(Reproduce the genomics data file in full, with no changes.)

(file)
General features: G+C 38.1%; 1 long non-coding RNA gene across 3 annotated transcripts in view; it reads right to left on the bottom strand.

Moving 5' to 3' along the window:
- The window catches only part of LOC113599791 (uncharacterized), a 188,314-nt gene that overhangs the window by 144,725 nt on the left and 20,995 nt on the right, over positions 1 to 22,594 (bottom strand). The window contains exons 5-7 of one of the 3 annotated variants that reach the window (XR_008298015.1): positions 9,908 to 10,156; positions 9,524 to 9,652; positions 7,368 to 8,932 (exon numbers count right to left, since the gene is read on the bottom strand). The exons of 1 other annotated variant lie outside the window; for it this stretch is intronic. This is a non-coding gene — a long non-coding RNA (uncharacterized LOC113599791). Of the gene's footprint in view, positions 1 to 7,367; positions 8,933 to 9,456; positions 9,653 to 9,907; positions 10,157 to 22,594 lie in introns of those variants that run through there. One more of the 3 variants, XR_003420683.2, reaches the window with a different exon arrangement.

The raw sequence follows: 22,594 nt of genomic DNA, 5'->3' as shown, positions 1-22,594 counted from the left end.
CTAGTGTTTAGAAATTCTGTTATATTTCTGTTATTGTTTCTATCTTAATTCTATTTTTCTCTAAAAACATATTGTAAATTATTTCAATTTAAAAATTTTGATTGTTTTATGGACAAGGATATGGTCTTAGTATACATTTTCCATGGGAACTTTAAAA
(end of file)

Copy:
General features: G+C 38.1%; 1 long non-coding RNA gene across 3 annotated transcripts in view; it reads right to left on the bottom strand.

Moving 5' to 3' along the window:
- The window catches only part of LOC113599791 (uncharacterized), a 188,314-nt gene that overhangs the window by 144,725 nt on the left and 20,995 nt on the right, over positions 1 to 22,594 (bottom strand). The window contains exons 5-7 of one of the 3 annotated variants that reach the window (XR_008298015.1): positions 9,908 to 10,156; positions 9,524 to 9,652; positions 7,368 to 8,932 (exon numbers count right to left, since the gene is read on the bottom strand). The exons of 1 other annotated variant lie outside the window; for it this stretch is intronic. This is a non-coding gene — a long non-coding RNA (uncharacterized LOC113599791). Of the gene's footprint in view, positions 1 to 7,367; positions 8,933 to 9,456; positions 9,653 to 9,907; positions 10,157 to 22,594 lie in introns of those variants that run through there. One more of the 3 variants, XR_003420683.2, reaches the window with a different exon arrangement.

The raw sequence follows: 22,594 nt of genomic DNA, 5'->3' as shown, positions 1-22,594 counted from the left end.
CTAGTGTTTAGAAATTCTGTTATATTTCTGTTATTGTTTCTATCTTAATTCTATTTTTCTCTAAAAACATATTGTAAATTATTTCAATTTAAAAATTTTGATTGTTTTATGGACAAGGATATGGTCTTAGTATACATTTTCCATGGGAACTTTAAAA